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Back to Section One | Back to Arts & Entertainment
posted Friday, April 22, 2011 - Volume 39 Issue 16
This production doesn't captivate
Arts & Entertainment
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This production doesn't captivate

by Miryam Gordon - SGN A&E Writer

This
Seattle Repertory Theatre
Through May 15


This is a hyper-literate play. (It's tempting to play Who's On First? with the title here.) The play, This, by Melissa James Gibson, is written in a way that New York literati would probably love. There are the punny, witty jokes, bon mots, and non-sequiturs, full of arch attitude. The production currently running at Seattle Rep has a strong cast, including Hans Altweis, Cheyenne Casebier, Nick Garrison, Ryan Shams, and April Yvette Thompson.

The way the play is written, it implies that the banter is intended to keep their deeper emotions at bay. Unfortunately, the characters' dour start to this production makes it difficult to care about any of the characters enough to want to get to know those deeper layers.

The play begins with a dinner party of old friends. Tom (Altweis) and Marrell (Thompson) have a new baby who only sleeps in 15-minute intervals, but they are resolute that they can still entertain. Bestest college friends Jane (Casebier) and Alan (Garrison) are there, along with a new acquaintance, Jean-Pierre (Shams), a French doctor-without-borders who is really a set-up date for Jane.

Jane lost her husband a year earlier, and Marrell is trying to help her move forward in life after the tragedy. All four knew each other in college, though Tom was a groundskeeper or employee of the college, rather than a student. Somehow, Marrell has fallen for and married him. It's clear that the magic has dried up in their marriage, maybe because of a sleepless baby, maybe prior to that.

Jane is still depressed, and Alan - the stereotypical Gay sidekick with an unstereotypical ability to remember every word ever said in his presence - has such an annoying personality that only his oldest friends can put up with him.

The relationships among these supposedly old and great friends are so tense and difficult, it's hard to understand why Jean-Pierre would want to make a return visit to this group. This may simply be a directing choice by Braden Abraham. It's clear that people in this group are unhappy. But potentially, their warmth and real connection might have been demonstrated by playing against that unhappiness rather than stressing it.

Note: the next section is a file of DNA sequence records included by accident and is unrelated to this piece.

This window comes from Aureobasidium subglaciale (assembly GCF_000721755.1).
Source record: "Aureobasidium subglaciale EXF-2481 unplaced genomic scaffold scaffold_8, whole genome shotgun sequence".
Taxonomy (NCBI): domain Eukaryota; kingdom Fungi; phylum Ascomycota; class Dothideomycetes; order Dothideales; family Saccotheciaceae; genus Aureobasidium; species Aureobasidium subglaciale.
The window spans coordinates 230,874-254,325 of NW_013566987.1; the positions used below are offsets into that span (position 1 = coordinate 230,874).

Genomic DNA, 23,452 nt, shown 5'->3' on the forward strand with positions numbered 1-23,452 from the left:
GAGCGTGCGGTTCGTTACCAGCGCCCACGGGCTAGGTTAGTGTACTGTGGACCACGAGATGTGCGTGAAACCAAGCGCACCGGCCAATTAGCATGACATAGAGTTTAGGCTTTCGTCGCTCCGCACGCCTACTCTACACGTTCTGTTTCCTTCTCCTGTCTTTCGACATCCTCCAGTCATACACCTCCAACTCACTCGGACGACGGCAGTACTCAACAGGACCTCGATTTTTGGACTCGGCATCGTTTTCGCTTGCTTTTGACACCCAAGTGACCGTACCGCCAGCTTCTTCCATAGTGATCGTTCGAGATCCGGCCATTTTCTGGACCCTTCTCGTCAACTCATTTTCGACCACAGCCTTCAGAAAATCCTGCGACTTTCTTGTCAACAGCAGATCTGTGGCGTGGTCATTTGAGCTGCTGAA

There is a shocking hook-up between Jane and Tom, which then is kept secret, and more revelation about Jane and her relationship with her supposedly 'perfect' marriage, and her grief. But if we don't care, then nothing about the rest of the play gets us there.

The cast is certainly strong enough to keep us watching, and the evening still has some captivating performances. It's not a waste of time, but more of a misfire of effort.

Talented L.B. Morse did both the lighting design and the set. This particular set looks intriguing but messy, and some major fussiness about moving doors in what seems like dozens (probably only about six) of set door changes makes for an odd spectacle.

It's lovely to see Shams back on a Rep stage after his energetic performance in 2008's Three Musketeers. His charisma makes one want to see more of him than his relatively tiny role here. Thompson plays a piano-lady and has a wonderful voice and nicely pugnacious stage presence. Altweis and Casebier provide their expected well-done performances.

Garrison, who is normally a joy to watch read a dictionary, is oddly constrained here, unable to show his winning personality and ending up annoying not only his friends, but the audience. Again, this might be more of an internal perception, and the performance might work against it to the betterment of the play. In this instance, even his normal comedic abilities are stifled rhythmically, which feels sad.

For more information, go to www.seattlerep.org or call 206-443-2222. Discuss opinions at sgncritic@gmail.com.

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